The election demonstrated deep divisions. Will the next three years make them worse or help heal the rift? And where will the pressure points be?
Pundit: 13 October, 2014.
Keywords: Political Economy & History;
Will we see New Zealanders marching in the streets during the next three years? I don’t mean protests in which the police, while behaving perfectly professionally, are smiling benignly in a sort of agreement. I’m wondering whether we’ll see civil disturbances. And I’m not the only person pondering such things – probably even John Key is. He has had a good parliamentary win, but the country seems intensely divided.
Civil disturbances were relatively rare in twentieth-century New Zealand. (We had wars in the nineteenth.) We had strikes from 1907 (and the famous Blackball strike in 1908) but the first significant disturbances were in 1912 when Fred Evans was shot in an industrial fracas at Waihi and in 1913 when Massey’s Cossacks were turned on wharfies. Probably prime minister Farmer Bill Massey is best remembered for this incident – few associate him with the university which bears his name. Unfortunately we lack a good Massey biography but he evolved beyond the rabble-rouser of his early years.
In 1923 Massey’s cabinet decided to prosecute (Catholic) Bishop James Liston for ‘sedition’ – he had supported Irish independence. Rory Sweetman in Bishop in the Dock reports that Massey was in the cabinet minority who did not want the prosecution. Yes, Massey was a Protestant Ulsterman, but he knew the trial could be socially divisive. (Fortunately Liston was acquitted by an all-Protestant jury.) Massey had become a statesman keen to avoid having to get the Cossacks out again. (I allow that Marxists may argue that the real social divisions are capital vs labour and religious ones are ‘false’.)
Many readers will recall that Rob Muldoon presided over the divisions of the Springbok Tour in 1981. It was not by choice; he could find no alternative. In his biography of the man, Barry Gustafson records that Muldoon had hoped that the New Zealand Rugby Union would voluntarily cancel it. When told that ‘the tour was going ahead, Muldoon sat for a long time with his head in hands …. [and] said through his hands without lifting his head “I can see nothing but trouble coming from this”.’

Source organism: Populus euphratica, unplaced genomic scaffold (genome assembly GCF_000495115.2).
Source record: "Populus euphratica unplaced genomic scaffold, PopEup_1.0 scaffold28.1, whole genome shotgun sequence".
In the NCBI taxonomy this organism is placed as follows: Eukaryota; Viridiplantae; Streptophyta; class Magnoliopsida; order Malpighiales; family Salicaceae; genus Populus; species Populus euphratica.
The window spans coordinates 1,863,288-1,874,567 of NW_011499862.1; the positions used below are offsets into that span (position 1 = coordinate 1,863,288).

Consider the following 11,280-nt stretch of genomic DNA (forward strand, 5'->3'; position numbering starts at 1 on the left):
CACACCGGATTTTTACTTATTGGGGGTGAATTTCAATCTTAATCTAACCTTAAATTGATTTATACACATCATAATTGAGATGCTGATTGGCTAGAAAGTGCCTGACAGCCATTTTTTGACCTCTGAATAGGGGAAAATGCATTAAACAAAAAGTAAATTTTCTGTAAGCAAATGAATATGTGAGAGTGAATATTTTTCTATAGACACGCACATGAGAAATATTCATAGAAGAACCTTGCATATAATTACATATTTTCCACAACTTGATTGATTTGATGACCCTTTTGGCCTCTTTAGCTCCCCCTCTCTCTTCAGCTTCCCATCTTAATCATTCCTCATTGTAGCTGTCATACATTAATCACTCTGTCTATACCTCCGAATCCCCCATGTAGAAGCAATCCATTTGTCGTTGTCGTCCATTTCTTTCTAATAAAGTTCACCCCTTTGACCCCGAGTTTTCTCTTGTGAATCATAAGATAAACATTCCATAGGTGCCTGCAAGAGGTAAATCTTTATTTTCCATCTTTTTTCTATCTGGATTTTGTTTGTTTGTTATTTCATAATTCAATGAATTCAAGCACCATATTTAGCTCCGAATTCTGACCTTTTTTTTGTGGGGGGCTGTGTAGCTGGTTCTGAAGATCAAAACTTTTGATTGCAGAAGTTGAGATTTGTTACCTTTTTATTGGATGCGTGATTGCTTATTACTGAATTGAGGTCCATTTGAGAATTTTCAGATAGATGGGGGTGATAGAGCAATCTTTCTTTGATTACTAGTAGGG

Key is probably not as steeped in our history as you are, dear reader, but his immediate post-election speeches indicated he intuited the problem. He has said that he would ram through a couple of election promises on the RMA and industrial relations before Christmas which are unpalatable to many. But the plan is to be more consensus-driven afterwards.
Yet, just as in Massey’s cabinet, there are those in this government caucus who would use their slim parliamentary majority to settle old scores, even though only about a third of adults voted for them, a third against them, and a third did not vote at all. What the latter thought, what they want, we can only conjecture – but almost certainly they will not welcome a deeply divided society. (Children make up about the same numbers.)
Despite having a record of short-termism, Key says he won’t join the dividers. But never forget the political temptation to score divisive points. Consensus government is not easy. It involves confining the government to policies which are broadly acceptable (or not unacceptable) to 80 to 90 percent of the population.
Key may calculate he can be dismissive of unionists and beneficiaries. The latter don’t generally organise, the former do but often seem too self-centred. The PSA press releases bewail the fate of the public servants, but rarely mention that the public will suffer a loss of service; teachers can march all they like, but they have yet to recruit parents.
What will be the crunch points? Iraq could blow up in the government’s face. An unfortunate Free Trade Agreement could be divisive. Tony Ryall got healthcare off the front page; I am sure Jonathon Coleman wants to keep it off. I thought giving the intelligence portfolio to Chris Finlayson was shrewd; he is likely to make sufficient changes to dampen down most legitimate concerns. We may have some local flare-ups because the central government often appears to be insensitive of local government concerns, but I doubt they will spread nationally.
The environment? Environmental concerns are right throughout the community as the National Party branches would soon remind the government. (As this was going to press Key was hinting he may back down on the more extreme proposed changes to the RMA.) And what if the economy stagnates?
My trifecta for barricades is unnecessary involvement in Iraq, high-risk anti-environmental developments and a poor quality FTA.
I hope not. Over to you John Key.